Also: “E.T,” June 25, hosted by the Carbon Chamber and Economic Development; “Rocky Balboa Bash,” July 3, 4; “Medieval Mahoning (‘Robin Hood Prince of Thieves,’ ‘Monty Python and the Holy Grail,’ July 17, 18; “Videogame Weekend,” July 31, Aug. 1, and “Troma-thon at The Mahoning Drive-In (Troma Dance 2020),” with filmmaker and Troma Studio founder Lloyd Kaufman scheduled to attend, Aug. 7, 8.
“Sold-out” at the Mahoning Drive-in is now not its 1,000-car capacity, but 500 cars, which is the 50 percent capacity limit imposed by the governor’s office.
Tickets are sold online per person in advance only. Movie-goers can bring their pet dogs. Gates open at 6 p.m. The first film usually unreels at about 9:15 p.m.
If a movie-goer doesn’t have a mask, he or she may purchase one emblazoned with Mahoning Drive-In at the merchandise stand, where sweatshirts and T-Shirts are sold.
A documentary film about the Mahoning Drive-in, “At the Drive-In” (2018), shown at the South Side Film Festival, Bethlehem, and streamed on Netflix, expanded the Mahoning Drive-in’s potential audience. On a recent weekend, among the vehicles with Pennsylvania license plates were those with New Jersey, New York, Maryland, Virginia and Ohio plates.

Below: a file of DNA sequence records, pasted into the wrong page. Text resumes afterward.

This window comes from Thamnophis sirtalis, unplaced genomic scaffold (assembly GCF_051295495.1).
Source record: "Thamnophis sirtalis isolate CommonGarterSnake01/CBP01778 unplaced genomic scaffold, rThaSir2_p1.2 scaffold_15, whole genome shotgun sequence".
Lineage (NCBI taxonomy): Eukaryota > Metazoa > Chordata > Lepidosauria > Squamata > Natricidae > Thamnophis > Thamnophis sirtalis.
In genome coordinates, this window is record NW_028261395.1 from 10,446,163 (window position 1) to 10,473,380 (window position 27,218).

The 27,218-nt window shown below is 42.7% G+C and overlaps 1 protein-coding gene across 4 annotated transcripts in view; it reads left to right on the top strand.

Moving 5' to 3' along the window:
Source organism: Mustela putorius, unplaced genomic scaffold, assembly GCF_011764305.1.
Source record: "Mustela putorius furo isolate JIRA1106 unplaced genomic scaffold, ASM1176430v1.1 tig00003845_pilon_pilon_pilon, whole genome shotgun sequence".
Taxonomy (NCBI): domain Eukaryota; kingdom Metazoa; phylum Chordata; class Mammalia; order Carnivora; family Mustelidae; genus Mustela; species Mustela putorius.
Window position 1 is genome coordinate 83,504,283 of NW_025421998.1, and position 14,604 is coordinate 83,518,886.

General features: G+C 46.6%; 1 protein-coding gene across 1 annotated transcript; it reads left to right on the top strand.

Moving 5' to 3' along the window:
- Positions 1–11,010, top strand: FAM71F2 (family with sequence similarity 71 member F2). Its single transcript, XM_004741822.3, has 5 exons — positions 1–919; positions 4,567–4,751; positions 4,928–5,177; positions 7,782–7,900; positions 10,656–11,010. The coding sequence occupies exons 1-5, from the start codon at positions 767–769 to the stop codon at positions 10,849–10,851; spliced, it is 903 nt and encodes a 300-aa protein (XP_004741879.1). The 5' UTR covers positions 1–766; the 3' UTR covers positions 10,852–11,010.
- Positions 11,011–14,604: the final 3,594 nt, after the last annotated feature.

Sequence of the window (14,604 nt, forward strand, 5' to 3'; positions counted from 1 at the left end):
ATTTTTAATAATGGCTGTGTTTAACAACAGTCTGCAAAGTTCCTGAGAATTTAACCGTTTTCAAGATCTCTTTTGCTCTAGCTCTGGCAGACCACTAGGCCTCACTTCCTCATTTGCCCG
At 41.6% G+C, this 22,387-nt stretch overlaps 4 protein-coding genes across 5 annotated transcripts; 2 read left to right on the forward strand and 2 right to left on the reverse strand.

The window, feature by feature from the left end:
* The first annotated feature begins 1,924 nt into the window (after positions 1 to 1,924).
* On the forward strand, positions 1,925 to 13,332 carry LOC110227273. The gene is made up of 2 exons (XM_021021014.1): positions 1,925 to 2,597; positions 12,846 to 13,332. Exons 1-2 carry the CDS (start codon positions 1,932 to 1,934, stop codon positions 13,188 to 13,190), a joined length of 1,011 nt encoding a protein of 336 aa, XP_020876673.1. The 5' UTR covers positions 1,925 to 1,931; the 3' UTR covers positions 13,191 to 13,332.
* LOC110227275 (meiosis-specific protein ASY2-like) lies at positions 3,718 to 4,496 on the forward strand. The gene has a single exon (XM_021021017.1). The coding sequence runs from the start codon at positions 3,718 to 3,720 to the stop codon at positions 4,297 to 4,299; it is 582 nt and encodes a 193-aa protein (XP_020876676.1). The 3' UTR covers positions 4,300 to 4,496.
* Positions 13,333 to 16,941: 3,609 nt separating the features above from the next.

“We have people coming from all over,” says Jessica Pell, concession stand, public relations and human resources manager for Mahoning Drive-In, established in 1949.
The documentary film chronicles the successful efforts of Jeff Mattox, owner, and Virgil Cardamone, business partner, to retain the Mahoning Drive-In 35mm projection equipment. The drive-in also has a VHS and digital projection system.
“The documentary [film] was huge in helping people find out who we are and falling in love with us,” says Pell, now in her 11th season working for Mahoning Drive-In.
“I think people are just itching to get out of the house. The drive-in is a safe way to do it,” Pell says in a phone interview.
Next week: “At the Movies”: Movies unreeling in cinemas, at home, with many postponed.
Paul Willistein is editor of the Focus features section in the eight Lehigh Valley Press newspapers and on the eight Press websites. Email Paul Willistein: firstname.lastname@example.org; friend Paul Willistein on facebook and follow Paul Willistein on Linkedin, Twitter and Instagram.